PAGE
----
Don't get me wrong, I love video games, but I find most of them represent junk food for the mind. You pop the game in, you shut your brain off, have some fun, and you don't really come out any richer from the experience. Shoot some enemies, solve a puzzle or two, and then put the game out of your mind forever. Assassin's Creed II is nothing like that. For those looking for a gaming experience that provides your grey matter with a work out, and becomes a truly inspirational experience that you'll never forget, look no further than Ubisoft Montreal's opus, easily one of the best titles of the year.
For those of you who played the first title, you'll have a pretty good idea of what to expect. However, ACII has taken everything that was great about the solid but flawed original (sweet weapons, go anywhere free-running gameplay, and a strong storyline), and multiplied it by a factor of ten. At the same time, they have taken out nearly all the annoyances and hindrances that kept the original game from truly classic status.
In ACII, you play once again as Desmond Miles, a mild mannered bartender who has quite the storied lineage. In the first game, we learned that Desmond is the direct descendant of a line of assassins throughout history, engaged in a centuries' long battle against the Templar order. Desmond is forced into a machine called the animus, which allows him to relive the experiences of his forefathers through memories embedded deep within his DNA. In the first game, you played as Altair, who ran roughshod across the Holy Land, killing historically significant figures on his way to a stunning revelation that I dare not reveal here. As ACII begins, Desmond is broken out of captivity, and taken to an undisclosed location to help out the modern day assassins. Of course, Desmond is soon once again inserted into the animus, this time reliving the memories of one Ezio Auditore de Firenze, an impetuous youth living in Italy in 1476. Ezio begins living a carefree existence in Florence, but soon his idyllic world is shattered when he and his family are betrayed by a man they were sure they could trust. Alone, thirsting for vengeance, and on the run, Ezio soon learns the ways of the assassins, first for revenge, and then to fight for the forces of good against those who abuse their power. It's a journey that will take him across Italy, from Florence, to Tuscany, to Venice, and finally, Rome over the next decade of his life.
Using the animus as a device to drive the plot was a brilliant move on the part of the writers. This means that the story is being presented as a virtual reality video game, and means there is no disbelief to suspend when you have tons of information on hand, maps showing your objectives, and a special vision mode called Eagle Vision that shows you friend from foe and hidden areas. Even the loading screens with Ezio standing in a foggy purgatory fit into this aesthetic. The developers even stuck in some on-purpose graphical glitches, a nice touch.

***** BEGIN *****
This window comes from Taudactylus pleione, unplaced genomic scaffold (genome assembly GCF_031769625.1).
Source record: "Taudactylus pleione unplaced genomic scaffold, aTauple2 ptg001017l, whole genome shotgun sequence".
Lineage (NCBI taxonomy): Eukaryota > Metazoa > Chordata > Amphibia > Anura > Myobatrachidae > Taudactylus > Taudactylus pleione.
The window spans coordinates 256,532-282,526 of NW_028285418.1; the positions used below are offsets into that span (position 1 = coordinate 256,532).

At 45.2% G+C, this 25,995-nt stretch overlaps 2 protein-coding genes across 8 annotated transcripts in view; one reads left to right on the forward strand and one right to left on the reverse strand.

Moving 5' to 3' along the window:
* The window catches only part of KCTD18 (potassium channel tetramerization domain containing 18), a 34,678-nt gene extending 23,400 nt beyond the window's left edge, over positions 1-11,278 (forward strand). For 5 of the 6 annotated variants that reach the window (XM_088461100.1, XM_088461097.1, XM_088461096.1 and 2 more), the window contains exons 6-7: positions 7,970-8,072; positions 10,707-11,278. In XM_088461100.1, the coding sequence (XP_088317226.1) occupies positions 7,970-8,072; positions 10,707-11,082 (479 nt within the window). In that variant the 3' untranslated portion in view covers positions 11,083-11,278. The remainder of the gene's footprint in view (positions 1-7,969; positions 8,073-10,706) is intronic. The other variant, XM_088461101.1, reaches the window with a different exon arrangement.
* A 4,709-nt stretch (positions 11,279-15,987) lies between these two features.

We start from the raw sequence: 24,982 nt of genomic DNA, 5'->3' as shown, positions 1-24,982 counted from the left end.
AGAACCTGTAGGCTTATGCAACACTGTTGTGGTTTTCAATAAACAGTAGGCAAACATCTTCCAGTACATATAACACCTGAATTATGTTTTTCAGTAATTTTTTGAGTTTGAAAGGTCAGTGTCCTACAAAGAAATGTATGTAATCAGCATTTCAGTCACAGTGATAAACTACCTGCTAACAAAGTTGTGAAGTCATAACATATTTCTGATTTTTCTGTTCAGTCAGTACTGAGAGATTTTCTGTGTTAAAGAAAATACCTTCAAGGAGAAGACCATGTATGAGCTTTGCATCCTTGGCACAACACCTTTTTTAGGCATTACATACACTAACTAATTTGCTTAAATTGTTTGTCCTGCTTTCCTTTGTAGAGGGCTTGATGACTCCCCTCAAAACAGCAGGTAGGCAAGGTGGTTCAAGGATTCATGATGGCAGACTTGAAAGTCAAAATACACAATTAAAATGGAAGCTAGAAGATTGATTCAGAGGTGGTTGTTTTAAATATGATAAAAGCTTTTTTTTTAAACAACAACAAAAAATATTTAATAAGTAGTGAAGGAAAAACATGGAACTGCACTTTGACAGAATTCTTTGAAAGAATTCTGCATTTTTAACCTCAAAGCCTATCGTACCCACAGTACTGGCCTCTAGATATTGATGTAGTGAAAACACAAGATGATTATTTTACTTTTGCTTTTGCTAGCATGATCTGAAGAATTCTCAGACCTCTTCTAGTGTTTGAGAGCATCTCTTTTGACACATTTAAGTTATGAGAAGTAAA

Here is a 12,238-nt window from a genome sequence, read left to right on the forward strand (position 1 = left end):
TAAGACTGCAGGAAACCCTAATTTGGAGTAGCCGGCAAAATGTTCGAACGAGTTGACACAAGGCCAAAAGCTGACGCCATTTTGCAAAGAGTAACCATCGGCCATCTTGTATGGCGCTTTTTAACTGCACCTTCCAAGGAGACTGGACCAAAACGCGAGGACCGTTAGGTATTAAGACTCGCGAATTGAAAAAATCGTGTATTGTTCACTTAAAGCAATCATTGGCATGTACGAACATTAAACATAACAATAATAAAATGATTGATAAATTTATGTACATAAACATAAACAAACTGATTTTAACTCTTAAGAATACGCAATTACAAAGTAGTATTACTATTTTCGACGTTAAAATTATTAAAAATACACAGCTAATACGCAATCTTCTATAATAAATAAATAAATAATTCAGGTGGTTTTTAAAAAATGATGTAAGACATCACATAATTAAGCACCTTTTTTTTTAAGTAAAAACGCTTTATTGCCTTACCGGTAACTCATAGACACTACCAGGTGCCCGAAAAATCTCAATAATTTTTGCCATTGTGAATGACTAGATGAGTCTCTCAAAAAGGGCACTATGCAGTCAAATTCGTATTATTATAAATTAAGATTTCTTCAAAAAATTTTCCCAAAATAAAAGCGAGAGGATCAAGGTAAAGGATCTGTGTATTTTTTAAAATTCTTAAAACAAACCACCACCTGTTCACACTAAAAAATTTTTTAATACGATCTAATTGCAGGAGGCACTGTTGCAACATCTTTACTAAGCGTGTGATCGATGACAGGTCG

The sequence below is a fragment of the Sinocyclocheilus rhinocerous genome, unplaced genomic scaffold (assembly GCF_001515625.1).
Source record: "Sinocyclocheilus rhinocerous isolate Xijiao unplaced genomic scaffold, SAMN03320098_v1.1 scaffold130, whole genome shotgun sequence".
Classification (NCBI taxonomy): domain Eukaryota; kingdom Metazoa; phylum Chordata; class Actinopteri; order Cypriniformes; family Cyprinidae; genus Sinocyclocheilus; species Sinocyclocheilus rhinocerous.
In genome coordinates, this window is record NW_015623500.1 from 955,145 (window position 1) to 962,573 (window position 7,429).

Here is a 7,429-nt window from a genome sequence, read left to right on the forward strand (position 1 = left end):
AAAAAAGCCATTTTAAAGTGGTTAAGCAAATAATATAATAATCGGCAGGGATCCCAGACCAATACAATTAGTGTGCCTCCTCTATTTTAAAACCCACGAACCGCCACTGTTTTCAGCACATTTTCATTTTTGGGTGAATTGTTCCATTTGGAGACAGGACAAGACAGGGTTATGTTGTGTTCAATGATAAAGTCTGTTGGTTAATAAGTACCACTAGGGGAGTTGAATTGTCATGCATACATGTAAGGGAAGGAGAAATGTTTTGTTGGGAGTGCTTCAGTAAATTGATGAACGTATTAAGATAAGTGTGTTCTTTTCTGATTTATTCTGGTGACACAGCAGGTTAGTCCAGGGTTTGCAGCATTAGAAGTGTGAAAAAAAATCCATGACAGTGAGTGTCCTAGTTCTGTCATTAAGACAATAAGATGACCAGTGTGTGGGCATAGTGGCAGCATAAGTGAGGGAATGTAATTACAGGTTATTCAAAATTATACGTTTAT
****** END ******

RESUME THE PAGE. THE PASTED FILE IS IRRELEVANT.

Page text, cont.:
I know I've gone on about the story for three paragraphs now, but that's only because it's such an indispensable component of the Assassin's Creed experience. It's fascinating how the developers and writers were about to create a game that is so sprawling, grandiose and epic, yet feels so intimate and profound. This is a game where you uncover massive conspiracies, but also become buddy buddy with historical figures like a young Leonardo da Vinci and Niccolo Machiavelli. There's no tunnel vision when it comes to the plot. ACII deals with themes such as family, loyalty, class barriers, religion, abuse of power, and above all respect. Heady themes to be sure. To have them presented so well in a pastime renowned for it simplistic storylines and mindless action is comforting proof that our precious hobby is finally growing up.
Fortunately, ACII combines its brilliant storytelling with top notch gameplay. Using an easy to learn free running system, Ezio can run through and climb around nearly any structure, giving you four Italian cities and the surrounding countryside to become your playground. The controls use a context sensitive layout. Each of the face buttons controls your head, each arm, and your legs. A handy controller map in the top right corner shows you what any button does at any given moment. The trigger buttons work as modifiers such as blocking, lock on to targets, and running. When holding down the run trigger with the "legs" button, Ezio will run, climb, and jump his way through and over any possible obstacle. The system was great in the first game, and it's been polished to mirror sheen for the sequel. The only problems arise when the camera occasionally neglects to find an optimal angle to judge your jump in tight spaces, but these instances are few and far between. Some people may run into some deaths if they just run full-tilt through everything, but if you take your time and judge your leaps, you'll navigate the gorgeous environments with astonishing ease.
The amount of options you have, even from the outset of the game can be overwhelming at times. The sheer amount of content here makes almost every other game out there seem quaint. ACII falls into that category of life sucking heavy hitters like Oblivion, Fallout, and Grand Theft Auto. The main storyline will take around 20 hours to complete on its own, and you can easily double or triple that if you do all the side quests and missions. There are over 200 missions in the game, and more than half are optional.
One of the major complaints levied against the first game is that the mission structure was repetitive. ACII rectifies that with a ton of different options for side quests. There are assassin tombs to explore (which are essentially parkour obstacle courses), courier missions, quick hit assassinations, finding hidden items, and the story missions. If that's not enough, you even have a fortress town known as Monteriggioni to call your own. Monteriggioni starts off as a decrepit pit with a dishevelled villa owned by Ezio's family. By pumping money into the local economy, the town will soon become vibrant, teeming with people and businesses. The more money you put into it, the more you get back. ACII features a fully fledged economy, and Monteriggioni is the catalyst. The more you upgrade the town, the cheaper you'll get your weapons and accessories, and the more money you'll make in your war chest. The war chest really helps you in the long run, as a sum is deposited for every 20 minutes of gameplay. The economic design reminds me of GTA: Vice City, but with an even more addictive quality. The only caveat is that after a few upgrades, you'll find yourself with more cash than you'll know what to do with, making hunting for hidden items a little irrelevant when you can just buy them. You'll also earn cash by pick pocketing people, looting victims, and completing missions.